Wheat prices jumped the most in seven weeks as excessive rainfall threatened to reduce grain quality and delay the harvest in Australia, the world’s fourth-largest exporter.
Areas of New South Wales, the biggest wheat-producing state, got more than 5 centimeters (2 inches) of rain in the past 24 hours, according to data from Australia’s Bureau of Meteorology. The three months ended Nov. 30 were the country’s wettest on record, the agency said. The harvest may be four weeks behind normal, said GrainCorp Ltd., the top bulk-wheat handler in the eastern region.
“There is continued wet weather in eastern Australia during the harvest, and forecasts are adding additional precipitation out for the next two weeks,” said Jim Hemminger, a risk-management specialist at Top Third Ag Marketing in Chicago. “Because of the adverse weather, the quality is going to be poor, so it may become feed” for livestock, he said.
In other markets, corn futures jumped the most in six weeks and soybeans rose to a two-week high on speculation that China will boost imports to slow domestic food-price inflation. Crude oil also climbed. The UBS Bloomberg Constant Maturity Commodity Index advanced 2.7 percent, the most in seven weeks, to 1,530.56.
Wheat futures for March delivery jumped 49.5 cents, or 7.2 percent, to settle at $7.40 a bushel on the Chicago Board of Trade, the biggest gain for a most-active contract since Oct. 8.
Egypt, the biggest importer, said today it bought 220,000 metric tons in a tender from the U.S.
“There’s a little bit of a panic brewing, and I think the Egyptian tender is a testament that end-users are short high- quality wheat,” said Austin Damiani, a floor broker at the Minneapolis Grain Exchange for Frontier Futures Inc.
Corn futures for March delivery rose 22.25 cents, or 4.1 percent, to close at $5.6625 a bushel on the Chicago Board of Trade, the biggest gain since Oct. 20. In November, the price fell 6.5 percent, the first drop since May.
Soybean futures for January delivery rose 40 cents, or 3.2 percent, to $12.83 a bushel. Earlier, the price reached $12.84, the highest since Nov. 16. The commodity climbed to a 26-month high of $13.485 on Nov. 12.
Argentina expects China to agree on buying corn in the first half of 2011, Minister of Agriculture Julian Dominguez said. China normalized soybean-oil trade between the nations, and the first shipment is expected to arrive in December or January, Dominguez said. The Asian nation is the second-biggest producer of corn and the largest importer of soybeans and cooking oils.
“Chinese demand should increase,” said Mark Schultz, the chief analyst for Northstar Commodity Investment Co. in Minneapolis. “The deals are just another sign that supplies of food in China are getting tight.”
Crude rose to the highest level in almost three weeks on greater-than-forecast growth in U.S. private employment and Chinese manufacturing.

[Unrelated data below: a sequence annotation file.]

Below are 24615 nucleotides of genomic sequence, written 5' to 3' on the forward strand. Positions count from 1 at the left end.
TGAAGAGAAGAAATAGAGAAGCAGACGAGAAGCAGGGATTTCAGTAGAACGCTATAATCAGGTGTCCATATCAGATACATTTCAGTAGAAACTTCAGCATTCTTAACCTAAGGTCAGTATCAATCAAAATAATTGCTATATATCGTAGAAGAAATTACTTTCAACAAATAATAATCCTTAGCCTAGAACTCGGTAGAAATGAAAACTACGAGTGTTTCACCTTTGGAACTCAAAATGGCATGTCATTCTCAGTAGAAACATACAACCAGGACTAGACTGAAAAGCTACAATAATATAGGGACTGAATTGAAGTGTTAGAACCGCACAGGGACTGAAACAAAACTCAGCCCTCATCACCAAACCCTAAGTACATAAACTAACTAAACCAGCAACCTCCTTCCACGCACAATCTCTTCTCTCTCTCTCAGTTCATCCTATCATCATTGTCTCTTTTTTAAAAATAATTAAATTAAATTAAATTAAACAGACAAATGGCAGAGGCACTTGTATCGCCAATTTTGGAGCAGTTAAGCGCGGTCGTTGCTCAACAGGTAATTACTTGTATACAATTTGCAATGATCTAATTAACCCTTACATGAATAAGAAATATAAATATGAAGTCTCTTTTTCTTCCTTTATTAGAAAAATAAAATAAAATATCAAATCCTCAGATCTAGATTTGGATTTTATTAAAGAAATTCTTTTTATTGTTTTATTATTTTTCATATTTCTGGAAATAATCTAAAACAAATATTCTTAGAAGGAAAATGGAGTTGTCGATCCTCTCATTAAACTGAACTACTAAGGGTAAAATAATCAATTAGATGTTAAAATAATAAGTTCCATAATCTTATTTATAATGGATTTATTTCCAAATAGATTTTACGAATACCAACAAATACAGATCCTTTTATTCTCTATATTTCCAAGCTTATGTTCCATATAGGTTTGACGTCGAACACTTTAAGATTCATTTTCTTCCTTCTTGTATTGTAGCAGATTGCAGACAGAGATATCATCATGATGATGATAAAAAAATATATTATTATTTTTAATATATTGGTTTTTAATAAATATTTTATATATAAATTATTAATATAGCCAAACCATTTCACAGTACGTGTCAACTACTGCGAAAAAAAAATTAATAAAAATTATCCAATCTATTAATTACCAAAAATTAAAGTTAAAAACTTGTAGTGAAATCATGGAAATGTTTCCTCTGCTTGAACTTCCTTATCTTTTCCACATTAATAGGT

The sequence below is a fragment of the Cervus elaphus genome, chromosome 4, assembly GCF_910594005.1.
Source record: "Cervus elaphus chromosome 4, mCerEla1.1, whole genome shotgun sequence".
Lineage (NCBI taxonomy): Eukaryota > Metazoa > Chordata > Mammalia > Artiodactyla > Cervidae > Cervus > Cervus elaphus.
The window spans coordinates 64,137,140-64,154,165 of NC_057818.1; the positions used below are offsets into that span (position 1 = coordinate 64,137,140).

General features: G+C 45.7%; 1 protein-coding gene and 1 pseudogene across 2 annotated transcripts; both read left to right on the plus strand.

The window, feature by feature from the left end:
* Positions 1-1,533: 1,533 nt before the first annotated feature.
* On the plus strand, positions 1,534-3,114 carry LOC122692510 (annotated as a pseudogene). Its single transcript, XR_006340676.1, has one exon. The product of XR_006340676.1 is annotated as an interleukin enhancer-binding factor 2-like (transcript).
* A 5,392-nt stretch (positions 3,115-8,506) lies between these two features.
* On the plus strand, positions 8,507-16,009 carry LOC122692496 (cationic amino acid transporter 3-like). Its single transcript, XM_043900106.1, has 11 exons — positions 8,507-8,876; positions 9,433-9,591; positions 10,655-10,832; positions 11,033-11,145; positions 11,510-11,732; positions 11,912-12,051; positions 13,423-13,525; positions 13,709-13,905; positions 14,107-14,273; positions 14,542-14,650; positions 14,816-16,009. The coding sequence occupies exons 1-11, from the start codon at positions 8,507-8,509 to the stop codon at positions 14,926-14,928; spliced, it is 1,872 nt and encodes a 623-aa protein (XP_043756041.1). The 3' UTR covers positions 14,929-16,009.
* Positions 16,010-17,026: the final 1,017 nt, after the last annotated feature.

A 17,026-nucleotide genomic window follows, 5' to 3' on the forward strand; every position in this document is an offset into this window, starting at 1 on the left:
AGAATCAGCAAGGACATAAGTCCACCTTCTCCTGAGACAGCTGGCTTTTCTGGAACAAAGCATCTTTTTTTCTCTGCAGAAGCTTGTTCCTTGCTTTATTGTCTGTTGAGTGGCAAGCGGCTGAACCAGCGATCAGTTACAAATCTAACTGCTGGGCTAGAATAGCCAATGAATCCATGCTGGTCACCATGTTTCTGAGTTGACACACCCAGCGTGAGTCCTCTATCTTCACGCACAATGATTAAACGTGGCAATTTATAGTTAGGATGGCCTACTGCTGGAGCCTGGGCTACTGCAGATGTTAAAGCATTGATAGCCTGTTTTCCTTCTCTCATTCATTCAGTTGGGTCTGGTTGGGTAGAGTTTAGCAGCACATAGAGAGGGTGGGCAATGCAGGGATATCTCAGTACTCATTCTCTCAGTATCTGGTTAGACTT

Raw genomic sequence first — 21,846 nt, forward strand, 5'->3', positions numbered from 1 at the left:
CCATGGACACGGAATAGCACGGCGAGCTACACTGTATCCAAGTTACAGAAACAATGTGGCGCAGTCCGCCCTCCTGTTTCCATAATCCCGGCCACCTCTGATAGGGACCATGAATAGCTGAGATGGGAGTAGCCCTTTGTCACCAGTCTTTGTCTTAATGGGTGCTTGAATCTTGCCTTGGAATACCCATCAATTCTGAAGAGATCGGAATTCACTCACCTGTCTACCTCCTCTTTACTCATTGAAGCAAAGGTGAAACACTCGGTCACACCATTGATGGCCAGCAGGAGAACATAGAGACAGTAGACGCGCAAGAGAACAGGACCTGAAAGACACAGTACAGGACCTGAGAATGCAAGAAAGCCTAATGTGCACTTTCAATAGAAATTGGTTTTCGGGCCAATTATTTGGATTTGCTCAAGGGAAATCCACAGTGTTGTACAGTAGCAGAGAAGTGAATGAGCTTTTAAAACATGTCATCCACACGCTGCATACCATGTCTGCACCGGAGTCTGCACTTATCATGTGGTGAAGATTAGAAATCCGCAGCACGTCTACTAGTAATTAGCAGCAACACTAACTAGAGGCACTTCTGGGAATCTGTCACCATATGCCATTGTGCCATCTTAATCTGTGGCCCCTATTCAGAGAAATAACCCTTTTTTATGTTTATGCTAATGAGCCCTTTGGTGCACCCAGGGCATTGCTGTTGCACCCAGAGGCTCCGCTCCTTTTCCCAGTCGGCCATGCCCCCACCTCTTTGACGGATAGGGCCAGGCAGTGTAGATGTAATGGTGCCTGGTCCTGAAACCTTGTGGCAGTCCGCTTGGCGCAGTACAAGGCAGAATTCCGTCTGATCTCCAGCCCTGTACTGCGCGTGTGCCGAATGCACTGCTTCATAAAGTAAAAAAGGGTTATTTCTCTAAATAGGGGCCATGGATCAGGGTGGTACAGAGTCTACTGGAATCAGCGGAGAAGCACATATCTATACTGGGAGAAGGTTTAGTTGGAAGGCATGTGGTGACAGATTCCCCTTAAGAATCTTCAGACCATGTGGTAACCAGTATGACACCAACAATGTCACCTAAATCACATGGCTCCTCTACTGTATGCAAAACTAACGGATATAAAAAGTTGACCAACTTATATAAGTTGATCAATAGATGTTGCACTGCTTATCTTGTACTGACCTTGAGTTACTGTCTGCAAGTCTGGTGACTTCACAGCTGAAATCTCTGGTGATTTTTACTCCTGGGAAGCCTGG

Prices surged 3.1 percent as companies in the U.S. boosted payrolls the most since November 2007, according to figures from ADP Employer Services. Chinese manufacturing expanded at the fastest rate in seven months. Futures reached the day’s high after Goldman, Sachs & Co. said oil will average $110 a barrel in 2012, up from a forecast $100 a barrel next year.
“As the global economy goes, so goes oil,” said Andre Julian, the chief financial officer and senior market strategist at OpVest Wealth Management in Irvine, California. “The economic numbers in China and elsewhere today have been very strong and point to accelerating growth.”
Oil futures for January delivery increased $2.64 to $86.75 a barrel on the New York Mercantile Exchange, the highest settlement since Nov. 11.
Commodities settled as follows:
Precious metals: February gold up $2.20 to $1,388.30 an ounce March silver up 20.1 cents to $28.413 an ounce January platinum up $17.60 to $1,684 an ounce March palladium up $29.30 to $732.30 an ounce
Livestock: February live cattle up 0.4 cent to $1.06775 a pound January feeder cattle down 0.775 cent to $1.184 a pound February lean hogs down 0.525 cent to 75.25 cents a pound February pork bellies unchanged at $1.045 a pound
Grains: January soybeans up 40 cents to $12.83 a bushel March corn up 22.25 cents to $5.6625 a bushel March wheat up 49.5 cents to $7.40 a bushel March oats up 13 cents to $3.63 a bushel
Food and Fiber: March coffee up 2.35 cents to $2.0355 a pound March cocoa down $49 to $2,758 a metric ton March cotton up 4 cents to 121.34 cents a pound March sugar up 0.82 cent to 28.37 cents a pound January orange juice up 3.55 cents to $1.5275 a pound
Energy: January crude oil up $2.64 to $86.75 a barrel January natural gas up 8.9 cents to $4.269 per million British thermal units January heating oil up 8.12 cents to $2.4056 a gallon January gasoline up 11.36 cents to $2.3004 a gallon
Others: March copper up 12.2 cents to $3.9475 a pound January lumber up $4 to $251 per 1,000 board feet